A few notes; Only "Both kids with Mom" (+/- au pair) and "Split kids" Are options on our budget. Though it is financially viable, splitting the kids is pretty undesirable as they love each other dearly and are best friends (for now).

How does this fit with your experience?  Your thoughts?

I'm reading "Lean In"

I picked up Sheryl Sandberg's "Lean In" from the library before leaving on our humungo "Circle the US visiting Grandparents" tour this holiday season. I wanted to know what all the fuss is about. I didn't really think it applied to me, since I have NO INTEREST in running a Fortune 500 company. I don't even want to be the department chair.

I was wrong. There are a lot of useful things in the book for me (and you perhaps). I would like to expand on these in upcoming posts.
Here's a preview:
  • What would you do if you weren't afraid? Close the Leadership ambition gap.  
    • Yes, perhaps the reason I don't want be the Chair, or Dean, or Provost is because I feel underqualified and too disorganized. If I am treading water now with my family life, how much worse would it be? She addresses this common feeling among women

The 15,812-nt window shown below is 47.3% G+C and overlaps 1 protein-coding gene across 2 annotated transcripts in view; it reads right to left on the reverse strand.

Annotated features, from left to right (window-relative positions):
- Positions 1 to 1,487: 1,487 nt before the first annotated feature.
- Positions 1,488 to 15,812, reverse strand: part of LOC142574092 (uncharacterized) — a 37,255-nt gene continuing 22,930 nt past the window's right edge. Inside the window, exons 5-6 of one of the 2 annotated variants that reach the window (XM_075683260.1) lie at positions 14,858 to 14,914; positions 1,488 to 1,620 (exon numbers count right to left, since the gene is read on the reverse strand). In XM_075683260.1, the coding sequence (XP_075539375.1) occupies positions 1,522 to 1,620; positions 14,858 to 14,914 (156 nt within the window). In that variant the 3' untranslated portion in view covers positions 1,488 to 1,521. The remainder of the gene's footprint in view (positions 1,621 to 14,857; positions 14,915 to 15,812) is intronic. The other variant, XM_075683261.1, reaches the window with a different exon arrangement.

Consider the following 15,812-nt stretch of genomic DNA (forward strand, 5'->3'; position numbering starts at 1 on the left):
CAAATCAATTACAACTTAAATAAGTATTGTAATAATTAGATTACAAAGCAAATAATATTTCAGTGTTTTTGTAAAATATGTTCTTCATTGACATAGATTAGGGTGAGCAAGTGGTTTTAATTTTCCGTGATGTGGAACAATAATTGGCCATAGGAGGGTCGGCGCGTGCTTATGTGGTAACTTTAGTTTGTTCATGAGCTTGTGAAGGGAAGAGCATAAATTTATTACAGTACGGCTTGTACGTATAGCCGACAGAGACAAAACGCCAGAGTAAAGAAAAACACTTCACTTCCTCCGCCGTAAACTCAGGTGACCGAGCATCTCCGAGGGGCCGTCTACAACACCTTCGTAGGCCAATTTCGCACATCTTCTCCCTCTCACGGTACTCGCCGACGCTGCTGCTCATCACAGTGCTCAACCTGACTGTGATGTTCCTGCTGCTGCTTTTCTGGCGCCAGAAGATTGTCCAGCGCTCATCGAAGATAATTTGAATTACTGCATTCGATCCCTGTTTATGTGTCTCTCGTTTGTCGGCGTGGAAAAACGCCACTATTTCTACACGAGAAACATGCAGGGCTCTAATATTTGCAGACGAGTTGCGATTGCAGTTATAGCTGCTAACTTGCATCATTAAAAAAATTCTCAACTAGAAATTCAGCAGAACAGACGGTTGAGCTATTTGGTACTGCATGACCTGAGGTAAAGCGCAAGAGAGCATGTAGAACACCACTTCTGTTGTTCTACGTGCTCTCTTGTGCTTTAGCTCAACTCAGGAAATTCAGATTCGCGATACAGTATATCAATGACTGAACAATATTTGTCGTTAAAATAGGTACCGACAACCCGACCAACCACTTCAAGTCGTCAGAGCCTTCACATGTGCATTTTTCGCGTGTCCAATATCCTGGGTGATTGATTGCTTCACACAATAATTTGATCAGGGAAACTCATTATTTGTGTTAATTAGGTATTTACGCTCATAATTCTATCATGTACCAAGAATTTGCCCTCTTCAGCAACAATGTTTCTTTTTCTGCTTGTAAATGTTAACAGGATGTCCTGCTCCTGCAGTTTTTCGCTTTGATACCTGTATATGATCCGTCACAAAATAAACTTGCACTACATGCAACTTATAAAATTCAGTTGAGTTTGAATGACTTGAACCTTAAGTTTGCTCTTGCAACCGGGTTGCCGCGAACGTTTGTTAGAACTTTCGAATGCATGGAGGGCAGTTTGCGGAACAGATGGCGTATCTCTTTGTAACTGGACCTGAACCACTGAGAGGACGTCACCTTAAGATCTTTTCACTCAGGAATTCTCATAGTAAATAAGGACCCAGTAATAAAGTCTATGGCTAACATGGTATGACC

•  Make your partner a real partner.
    • This is an especially hairy situation in a commuter marriage. Hub is motivated and tries his hardest, but how does one do half the work when he is in another city for most of the week? We are working on it.
  • Sit at the Table
    • Since I got tenure, and am not currently vying for another position, I have relaxed into full humility and deference mode. Seems opposite of expected? It has to do with regional and institutional culture. And security. If I don't have to claw my way up, compete, and make sure I get noticed, I can be as sweet as sugar. Perhaps this isn't serving me well.
    • Fight the imposter syndrome. Yes, I have it and it is currently raging on my sabbatical as I am learning a lot of difficult new things. While Sandberg discusses her struggle against it, she has a lot of empirical evidence (two degrees from Harvard, Phi Beta Kappa) to argue against her imposter syndrome. I haven't published adequately, I have empirical evidence FOR it. Nonetheless, I must "fake it until I feel it", as she suggests.    
  • Myth of doing it all
    • Sandberg cites the relatively large Early Childhood Research Network to argue that there is no difference in several measures of development between children who were cared for exclusively by their mothers and those who were also cared for by others. Huge sigh of relief from here. My kids beg me to stay home when I leave for work, and I say I choose to go to work so I can help other people, too, and that I enjoy my work. Good to be reminded that I am not ruining their lives.